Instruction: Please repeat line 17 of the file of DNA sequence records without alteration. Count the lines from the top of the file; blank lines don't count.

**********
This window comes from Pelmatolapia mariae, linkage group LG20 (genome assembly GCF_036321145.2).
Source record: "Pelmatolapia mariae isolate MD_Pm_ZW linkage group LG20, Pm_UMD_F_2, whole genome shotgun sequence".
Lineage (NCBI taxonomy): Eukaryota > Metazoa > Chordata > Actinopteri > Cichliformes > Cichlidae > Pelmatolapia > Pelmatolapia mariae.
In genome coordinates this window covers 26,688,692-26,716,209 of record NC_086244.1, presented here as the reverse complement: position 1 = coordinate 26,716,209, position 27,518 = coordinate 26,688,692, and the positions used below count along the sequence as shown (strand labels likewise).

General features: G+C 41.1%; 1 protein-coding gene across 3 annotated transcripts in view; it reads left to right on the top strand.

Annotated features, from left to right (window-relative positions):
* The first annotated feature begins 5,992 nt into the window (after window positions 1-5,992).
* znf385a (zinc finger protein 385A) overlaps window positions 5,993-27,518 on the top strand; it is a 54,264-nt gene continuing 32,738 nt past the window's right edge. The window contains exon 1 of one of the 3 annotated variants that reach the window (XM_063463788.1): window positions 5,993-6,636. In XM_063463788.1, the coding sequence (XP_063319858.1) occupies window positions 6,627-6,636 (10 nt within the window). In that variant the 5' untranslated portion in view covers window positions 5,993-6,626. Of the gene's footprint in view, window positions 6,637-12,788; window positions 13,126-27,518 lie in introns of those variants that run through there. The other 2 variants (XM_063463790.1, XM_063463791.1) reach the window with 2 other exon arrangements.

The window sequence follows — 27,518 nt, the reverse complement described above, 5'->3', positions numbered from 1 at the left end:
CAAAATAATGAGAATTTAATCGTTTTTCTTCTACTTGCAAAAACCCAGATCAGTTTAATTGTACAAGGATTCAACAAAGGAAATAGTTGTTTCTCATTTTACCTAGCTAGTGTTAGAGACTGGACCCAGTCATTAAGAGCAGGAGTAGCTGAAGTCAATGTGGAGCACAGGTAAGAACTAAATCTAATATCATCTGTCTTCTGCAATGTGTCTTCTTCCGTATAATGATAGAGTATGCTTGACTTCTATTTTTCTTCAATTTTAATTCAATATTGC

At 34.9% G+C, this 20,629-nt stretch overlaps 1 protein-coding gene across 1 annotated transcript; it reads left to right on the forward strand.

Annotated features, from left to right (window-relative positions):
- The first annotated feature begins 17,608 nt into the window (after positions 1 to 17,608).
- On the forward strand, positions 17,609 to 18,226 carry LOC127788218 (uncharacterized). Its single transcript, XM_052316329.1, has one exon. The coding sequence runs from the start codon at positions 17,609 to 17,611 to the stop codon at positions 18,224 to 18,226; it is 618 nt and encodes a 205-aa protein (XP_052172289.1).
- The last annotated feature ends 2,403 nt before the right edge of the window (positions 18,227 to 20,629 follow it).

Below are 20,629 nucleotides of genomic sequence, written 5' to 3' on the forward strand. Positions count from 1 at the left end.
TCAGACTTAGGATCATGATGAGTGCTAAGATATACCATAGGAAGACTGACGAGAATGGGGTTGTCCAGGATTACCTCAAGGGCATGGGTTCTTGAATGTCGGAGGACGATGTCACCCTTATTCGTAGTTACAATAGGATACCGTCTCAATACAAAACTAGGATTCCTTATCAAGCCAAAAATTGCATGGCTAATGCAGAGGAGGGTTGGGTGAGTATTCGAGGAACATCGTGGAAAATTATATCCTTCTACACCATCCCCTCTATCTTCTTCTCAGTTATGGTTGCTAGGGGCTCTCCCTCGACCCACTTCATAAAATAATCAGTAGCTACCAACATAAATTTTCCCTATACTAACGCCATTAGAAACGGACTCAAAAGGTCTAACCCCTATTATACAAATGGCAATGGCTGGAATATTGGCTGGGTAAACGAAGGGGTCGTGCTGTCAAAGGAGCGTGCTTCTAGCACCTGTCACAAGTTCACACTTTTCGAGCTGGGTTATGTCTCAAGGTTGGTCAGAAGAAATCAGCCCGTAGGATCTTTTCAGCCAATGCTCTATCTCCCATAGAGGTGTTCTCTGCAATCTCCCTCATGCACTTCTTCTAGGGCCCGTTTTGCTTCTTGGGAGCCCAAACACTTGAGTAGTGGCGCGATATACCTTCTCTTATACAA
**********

TCAGACTTAGGATCATGATGAGTGCTAAGATATACCATAGGAAGACTGACGAGAATGGGGTTGTCCAGGATTACCTCAAGGGCATGGGTTCTTGAATGTCGGAGGACGATGTCACCCTTATTCGTAGTTACAATAGGATACCGTCTCAATACAAAACTAGGATTCCTTATCAAGCCAAAAATTGCATGGCTAATGCAGAGGAGGGTTGGGTGAGTATTCGAGGAACATCGTGGAAAATTATATCCTTCTACACCATCCCCTCTATCTTCTTCTCAGTTATGGTTGCTAGGGGCTCTCCCTCGACCCACTTCATAAAATAATCAGTAGCTACCAACATAAATTTTCCCTATACTAACGCCATTAGAAACGGACTCAAAAGGTCTAACCCCTATTATACAAATGGCAATGGCTGGAATATTGGCTGGGTAAACGAAGGGGTCGTGCTGTCAAAGGAGCGTGCTTCTAGCACCTGTCACAAGTTCACACTTTTCGAGCTGGGTTATGTCTCAAGGTTGGTCAGAAGAAATCAGCCCGTAGGATCTTTTCAGCCAATGCTCTATCTCCCATAGAGGTGTTCTCTGCAATCTCCCTCATGCACTTCTTCTAGGGCCCGTTTTGCTTCTTGGGAGCCCAAACACTTGAGTAGTGGCGCGATATACCTTCTCTTATACAA